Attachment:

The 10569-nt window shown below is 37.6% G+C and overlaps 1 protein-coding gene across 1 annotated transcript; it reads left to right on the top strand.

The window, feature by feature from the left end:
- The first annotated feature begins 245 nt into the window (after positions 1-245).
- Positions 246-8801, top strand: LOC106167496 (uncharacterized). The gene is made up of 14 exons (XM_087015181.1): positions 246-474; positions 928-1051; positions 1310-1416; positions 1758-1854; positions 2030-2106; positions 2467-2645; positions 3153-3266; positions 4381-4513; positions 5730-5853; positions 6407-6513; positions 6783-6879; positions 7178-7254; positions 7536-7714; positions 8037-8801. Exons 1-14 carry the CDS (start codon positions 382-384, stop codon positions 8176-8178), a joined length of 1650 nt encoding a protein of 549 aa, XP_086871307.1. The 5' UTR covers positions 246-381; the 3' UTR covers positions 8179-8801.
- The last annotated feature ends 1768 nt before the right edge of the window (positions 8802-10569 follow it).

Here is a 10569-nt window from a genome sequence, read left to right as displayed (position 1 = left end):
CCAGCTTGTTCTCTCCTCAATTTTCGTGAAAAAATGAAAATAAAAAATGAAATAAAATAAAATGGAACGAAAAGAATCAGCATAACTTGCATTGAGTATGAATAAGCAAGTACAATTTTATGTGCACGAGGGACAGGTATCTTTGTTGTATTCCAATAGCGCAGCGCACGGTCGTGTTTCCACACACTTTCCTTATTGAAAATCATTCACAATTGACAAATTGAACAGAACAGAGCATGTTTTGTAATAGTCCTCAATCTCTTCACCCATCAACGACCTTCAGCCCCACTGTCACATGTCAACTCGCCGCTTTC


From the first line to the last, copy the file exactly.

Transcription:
The 10569-nt window shown below is 37.6% G+C and overlaps 1 protein-coding gene across 1 annotated transcript; it reads left to right on the top strand.

The window, feature by feature from the left end:
- The first annotated feature begins 245 nt into the window (after positions 1-245).
- Positions 246-8801, top strand: LOC106167496 (uncharacterized). The gene is made up of 14 exons (XM_087015181.1): positions 246-474; positions 928-1051; positions 1310-1416; positions 1758-1854; positions 2030-2106; positions 2467-2645; positions 3153-3266; positions 4381-4513; positions 5730-5853; positions 6407-6513; positions 6783-6879; positions 7178-7254; positions 7536-7714; positions 8037-8801. Exons 1-14 carry the CDS (start codon positions 382-384, stop codon positions 8176-8178), a joined length of 1650 nt encoding a protein of 549 aa, XP_086871307.1. The 5' UTR covers positions 246-381; the 3' UTR covers positions 8179-8801.
- The last annotated feature ends 1768 nt before the right edge of the window (positions 8802-10569 follow it).

Here is a 10569-nt window from a genome sequence, read left to right as displayed (position 1 = left end):
CCAGCTTGTTCTCTCCTCAATTTTCGTGAAAAAATGAAAATAAAAAATGAAATAAAATAAAATGGAACGAAAAGAATCAGCATAACTTGCATTGAGTATGAATAAGCAAGTACAATTTTATGTGCACGAGGGACAGGTATCTTTGTTGTATTCCAATAGCGCAGCGCACGGTCGTGTTTCCACACACTTTCCTTATTGAAAATCATTCACAATTGACAAATTGAACAGAACAGAGCATGTTTTGTAATAGTCCTCAATCTCTTCACCCATCAACGACCTTCAGCCCCACTGTCACATGTCAACTCGCCGCTTTC